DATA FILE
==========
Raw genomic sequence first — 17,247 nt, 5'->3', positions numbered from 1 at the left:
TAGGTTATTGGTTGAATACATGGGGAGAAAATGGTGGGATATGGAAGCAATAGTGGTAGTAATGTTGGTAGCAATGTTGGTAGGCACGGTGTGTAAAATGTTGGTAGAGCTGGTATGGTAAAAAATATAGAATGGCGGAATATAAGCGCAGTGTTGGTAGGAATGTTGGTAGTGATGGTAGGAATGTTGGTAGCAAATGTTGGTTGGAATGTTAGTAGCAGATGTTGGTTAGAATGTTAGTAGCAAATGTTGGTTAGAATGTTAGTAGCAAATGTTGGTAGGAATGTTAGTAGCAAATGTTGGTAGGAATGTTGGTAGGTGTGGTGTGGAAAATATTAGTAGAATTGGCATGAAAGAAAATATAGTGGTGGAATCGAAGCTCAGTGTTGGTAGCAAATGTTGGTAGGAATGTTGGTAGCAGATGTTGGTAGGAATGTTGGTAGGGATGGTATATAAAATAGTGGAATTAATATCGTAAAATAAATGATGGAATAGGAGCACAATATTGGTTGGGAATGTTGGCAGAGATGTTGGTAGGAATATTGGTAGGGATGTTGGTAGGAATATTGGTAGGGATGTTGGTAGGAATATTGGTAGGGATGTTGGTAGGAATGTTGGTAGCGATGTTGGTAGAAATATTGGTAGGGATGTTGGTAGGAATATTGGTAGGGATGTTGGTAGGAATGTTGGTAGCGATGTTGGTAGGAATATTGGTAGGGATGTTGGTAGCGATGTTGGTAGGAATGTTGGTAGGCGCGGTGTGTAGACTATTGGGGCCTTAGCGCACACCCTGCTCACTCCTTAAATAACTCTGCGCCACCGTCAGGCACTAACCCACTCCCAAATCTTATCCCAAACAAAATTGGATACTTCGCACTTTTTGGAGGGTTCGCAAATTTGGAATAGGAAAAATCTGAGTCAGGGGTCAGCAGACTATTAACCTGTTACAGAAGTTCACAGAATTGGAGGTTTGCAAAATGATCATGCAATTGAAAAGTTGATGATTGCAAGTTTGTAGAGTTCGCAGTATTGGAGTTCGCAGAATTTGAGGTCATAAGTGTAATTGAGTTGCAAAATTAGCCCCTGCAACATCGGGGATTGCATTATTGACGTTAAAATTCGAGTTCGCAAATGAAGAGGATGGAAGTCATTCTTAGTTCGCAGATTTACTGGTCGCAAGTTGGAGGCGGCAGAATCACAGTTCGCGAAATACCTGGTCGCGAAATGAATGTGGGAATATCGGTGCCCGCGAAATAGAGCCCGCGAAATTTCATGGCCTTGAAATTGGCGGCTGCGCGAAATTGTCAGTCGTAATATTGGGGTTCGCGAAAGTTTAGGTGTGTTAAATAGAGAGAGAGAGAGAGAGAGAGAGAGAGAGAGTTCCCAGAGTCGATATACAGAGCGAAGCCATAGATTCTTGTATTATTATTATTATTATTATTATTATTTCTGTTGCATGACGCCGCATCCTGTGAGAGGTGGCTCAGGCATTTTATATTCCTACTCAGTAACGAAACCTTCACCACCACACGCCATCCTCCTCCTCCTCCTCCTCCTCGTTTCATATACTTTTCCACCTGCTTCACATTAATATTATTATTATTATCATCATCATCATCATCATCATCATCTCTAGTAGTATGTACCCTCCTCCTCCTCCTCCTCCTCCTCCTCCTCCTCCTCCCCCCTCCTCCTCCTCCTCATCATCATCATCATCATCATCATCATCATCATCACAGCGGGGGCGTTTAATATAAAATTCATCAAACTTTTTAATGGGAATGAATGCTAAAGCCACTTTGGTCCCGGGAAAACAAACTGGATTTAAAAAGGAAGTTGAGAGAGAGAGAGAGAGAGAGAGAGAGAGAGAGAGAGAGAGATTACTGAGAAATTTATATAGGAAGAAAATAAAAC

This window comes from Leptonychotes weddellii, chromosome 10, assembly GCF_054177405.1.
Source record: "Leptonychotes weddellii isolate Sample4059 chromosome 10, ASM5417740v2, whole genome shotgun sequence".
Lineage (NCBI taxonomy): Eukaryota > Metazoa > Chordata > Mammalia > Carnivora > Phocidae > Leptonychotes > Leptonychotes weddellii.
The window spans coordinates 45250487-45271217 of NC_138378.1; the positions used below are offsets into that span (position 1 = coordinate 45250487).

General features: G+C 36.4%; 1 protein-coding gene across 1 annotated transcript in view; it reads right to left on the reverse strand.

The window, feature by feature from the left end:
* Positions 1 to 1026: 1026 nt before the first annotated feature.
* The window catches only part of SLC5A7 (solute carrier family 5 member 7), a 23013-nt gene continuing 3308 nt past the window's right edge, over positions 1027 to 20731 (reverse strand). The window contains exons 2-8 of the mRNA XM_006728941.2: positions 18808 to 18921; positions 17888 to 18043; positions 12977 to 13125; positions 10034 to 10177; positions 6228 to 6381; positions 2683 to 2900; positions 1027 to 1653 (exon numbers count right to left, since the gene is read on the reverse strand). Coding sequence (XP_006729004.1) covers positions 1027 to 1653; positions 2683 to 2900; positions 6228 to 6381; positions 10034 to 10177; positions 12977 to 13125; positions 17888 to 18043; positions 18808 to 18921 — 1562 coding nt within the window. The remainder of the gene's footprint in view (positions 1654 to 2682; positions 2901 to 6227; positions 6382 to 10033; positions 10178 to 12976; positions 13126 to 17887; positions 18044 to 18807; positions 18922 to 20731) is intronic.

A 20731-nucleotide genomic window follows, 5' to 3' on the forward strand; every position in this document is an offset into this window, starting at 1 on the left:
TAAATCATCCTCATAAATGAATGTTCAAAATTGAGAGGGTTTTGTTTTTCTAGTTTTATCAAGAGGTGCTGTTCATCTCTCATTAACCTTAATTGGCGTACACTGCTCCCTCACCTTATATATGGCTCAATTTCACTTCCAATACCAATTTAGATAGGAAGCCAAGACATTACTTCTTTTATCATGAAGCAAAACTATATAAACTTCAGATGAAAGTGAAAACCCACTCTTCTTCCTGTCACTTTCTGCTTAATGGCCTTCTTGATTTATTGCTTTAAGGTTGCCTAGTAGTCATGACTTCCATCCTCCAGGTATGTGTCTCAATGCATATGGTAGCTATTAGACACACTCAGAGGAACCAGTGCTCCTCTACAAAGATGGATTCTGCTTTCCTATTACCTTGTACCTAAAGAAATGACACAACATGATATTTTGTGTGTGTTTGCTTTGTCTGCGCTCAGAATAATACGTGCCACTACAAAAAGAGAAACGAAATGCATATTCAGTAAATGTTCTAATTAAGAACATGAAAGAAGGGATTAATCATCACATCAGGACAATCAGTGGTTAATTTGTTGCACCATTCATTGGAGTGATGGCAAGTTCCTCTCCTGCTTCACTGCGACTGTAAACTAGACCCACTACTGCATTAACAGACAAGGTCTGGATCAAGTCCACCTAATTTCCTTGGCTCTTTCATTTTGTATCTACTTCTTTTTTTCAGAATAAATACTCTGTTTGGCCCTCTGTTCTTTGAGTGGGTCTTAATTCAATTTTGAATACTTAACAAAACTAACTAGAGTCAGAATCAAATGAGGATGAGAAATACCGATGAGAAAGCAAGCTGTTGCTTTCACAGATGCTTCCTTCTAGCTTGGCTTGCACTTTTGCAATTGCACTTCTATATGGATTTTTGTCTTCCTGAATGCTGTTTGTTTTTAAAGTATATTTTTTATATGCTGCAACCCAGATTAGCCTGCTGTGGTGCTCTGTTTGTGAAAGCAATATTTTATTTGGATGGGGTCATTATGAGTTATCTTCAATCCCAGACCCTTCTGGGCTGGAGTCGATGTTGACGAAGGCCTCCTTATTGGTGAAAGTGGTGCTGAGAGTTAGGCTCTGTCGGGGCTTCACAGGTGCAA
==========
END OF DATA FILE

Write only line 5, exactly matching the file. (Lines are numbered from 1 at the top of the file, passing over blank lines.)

Lineage (NCBI taxonomy): Eukaryota > Metazoa > Chordata > Mammalia > Carnivora > Phocidae > Leptonychotes > Leptonychotes weddellii.